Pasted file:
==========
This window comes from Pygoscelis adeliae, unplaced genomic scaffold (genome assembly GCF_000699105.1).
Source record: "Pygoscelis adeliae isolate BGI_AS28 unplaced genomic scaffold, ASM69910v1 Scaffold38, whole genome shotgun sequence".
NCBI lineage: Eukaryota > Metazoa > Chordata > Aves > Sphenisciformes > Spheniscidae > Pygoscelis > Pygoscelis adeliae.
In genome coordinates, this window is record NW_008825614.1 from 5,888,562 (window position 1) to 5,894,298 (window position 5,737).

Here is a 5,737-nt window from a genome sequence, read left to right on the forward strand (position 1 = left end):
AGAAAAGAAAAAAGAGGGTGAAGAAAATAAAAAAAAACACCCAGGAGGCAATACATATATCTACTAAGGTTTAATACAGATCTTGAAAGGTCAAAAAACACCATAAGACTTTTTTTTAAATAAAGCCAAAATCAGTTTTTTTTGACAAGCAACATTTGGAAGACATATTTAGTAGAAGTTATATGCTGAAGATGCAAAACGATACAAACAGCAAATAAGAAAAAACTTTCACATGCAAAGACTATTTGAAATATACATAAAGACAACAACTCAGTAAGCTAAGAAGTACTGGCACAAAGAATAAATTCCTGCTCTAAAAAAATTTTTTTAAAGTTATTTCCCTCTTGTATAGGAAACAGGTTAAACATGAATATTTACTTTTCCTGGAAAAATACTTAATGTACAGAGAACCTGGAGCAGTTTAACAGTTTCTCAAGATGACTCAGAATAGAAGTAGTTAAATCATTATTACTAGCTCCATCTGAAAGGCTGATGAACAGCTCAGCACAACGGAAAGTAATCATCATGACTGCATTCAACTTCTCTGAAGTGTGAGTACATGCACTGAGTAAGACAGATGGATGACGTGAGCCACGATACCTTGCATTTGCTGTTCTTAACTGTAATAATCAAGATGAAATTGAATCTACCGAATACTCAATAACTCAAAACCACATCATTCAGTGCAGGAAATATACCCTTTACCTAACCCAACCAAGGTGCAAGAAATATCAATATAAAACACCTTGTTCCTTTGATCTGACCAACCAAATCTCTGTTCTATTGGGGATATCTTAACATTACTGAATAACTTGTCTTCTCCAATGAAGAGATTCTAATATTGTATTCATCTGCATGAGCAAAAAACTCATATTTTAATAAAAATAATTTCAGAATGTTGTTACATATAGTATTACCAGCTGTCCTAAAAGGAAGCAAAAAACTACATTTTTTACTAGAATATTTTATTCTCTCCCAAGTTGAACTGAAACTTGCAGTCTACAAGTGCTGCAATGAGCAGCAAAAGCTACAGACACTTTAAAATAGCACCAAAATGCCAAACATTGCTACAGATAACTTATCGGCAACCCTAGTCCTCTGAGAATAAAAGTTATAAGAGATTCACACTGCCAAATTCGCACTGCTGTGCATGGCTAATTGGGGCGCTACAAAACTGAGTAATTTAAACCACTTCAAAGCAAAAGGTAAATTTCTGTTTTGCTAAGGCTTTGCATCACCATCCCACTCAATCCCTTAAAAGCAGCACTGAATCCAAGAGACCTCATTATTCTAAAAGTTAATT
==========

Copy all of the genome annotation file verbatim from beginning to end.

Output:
This window comes from Pygoscelis adeliae, unplaced genomic scaffold (genome assembly GCF_000699105.1).
Source record: "Pygoscelis adeliae isolate BGI_AS28 unplaced genomic scaffold, ASM69910v1 Scaffold38, whole genome shotgun sequence".
NCBI lineage: Eukaryota > Metazoa > Chordata > Aves > Sphenisciformes > Spheniscidae > Pygoscelis > Pygoscelis adeliae.
In genome coordinates, this window is record NW_008825614.1 from 5,888,562 (window position 1) to 5,894,298 (window position 5,737).

Here is a 5,737-nt window from a genome sequence, read left to right on the forward strand (position 1 = left end):
AGAAAAGAAAAAAGAGGGTGAAGAAAATAAAAAAAAACACCCAGGAGGCAATACATATATCTACTAAGGTTTAATACAGATCTTGAAAGGTCAAAAAACACCATAAGACTTTTTTTTAAATAAAGCCAAAATCAGTTTTTTTTGACAAGCAACATTTGGAAGACATATTTAGTAGAAGTTATATGCTGAAGATGCAAAACGATACAAACAGCAAATAAGAAAAAACTTTCACATGCAAAGACTATTTGAAATATACATAAAGACAACAACTCAGTAAGCTAAGAAGTACTGGCACAAAGAATAAATTCCTGCTCTAAAAAAATTTTTTTAAAGTTATTTCCCTCTTGTATAGGAAACAGGTTAAACATGAATATTTACTTTTCCTGGAAAAATACTTAATGTACAGAGAACCTGGAGCAGTTTAACAGTTTCTCAAGATGACTCAGAATAGAAGTAGTTAAATCATTATTACTAGCTCCATCTGAAAGGCTGATGAACAGCTCAGCACAACGGAAAGTAATCATCATGACTGCATTCAACTTCTCTGAAGTGTGAGTACATGCACTGAGTAAGACAGATGGATGACGTGAGCCACGATACCTTGCATTTGCTGTTCTTAACTGTAATAATCAAGATGAAATTGAATCTACCGAATACTCAATAACTCAAAACCACATCATTCAGTGCAGGAAATATACCCTTTACCTAACCCAACCAAGGTGCAAGAAATATCAATATAAAACACCTTGTTCCTTTGATCTGACCAACCAAATCTCTGTTCTATTGGGGATATCTTAACATTACTGAATAACTTGTCTTCTCCAATGAAGAGATTCTAATATTGTATTCATCTGCATGAGCAAAAAACTCATATTTTAATAAAAATAATTTCAGAATGTTGTTACATATAGTATTACCAGCTGTCCTAAAAGGAAGCAAAAAACTACATTTTTTACTAGAATATTTTATTCTCTCCCAAGTTGAACTGAAACTTGCAGTCTACAAGTGCTGCAATGAGCAGCAAAAGCTACAGACACTTTAAAATAGCACCAAAATGCCAAACATTGCTACAGATAACTTATCGGCAACCCTAGTCCTCTGAGAATAAAAGTTATAAGAGATTCACACTGCCAAATTCGCACTGCTGTGCATGGCTAATTGGGGCGCTACAAAACTGAGTAATTTAAACCACTTCAAAGCAAAAGGTAAATTTCTGTTTTGCTAAGGCTTTGCATCACCATCCCACTCAATCCCTTAAAAGCAGCACTGAATCCAAGAGACCTCATTATTCTAAAAGTTAATT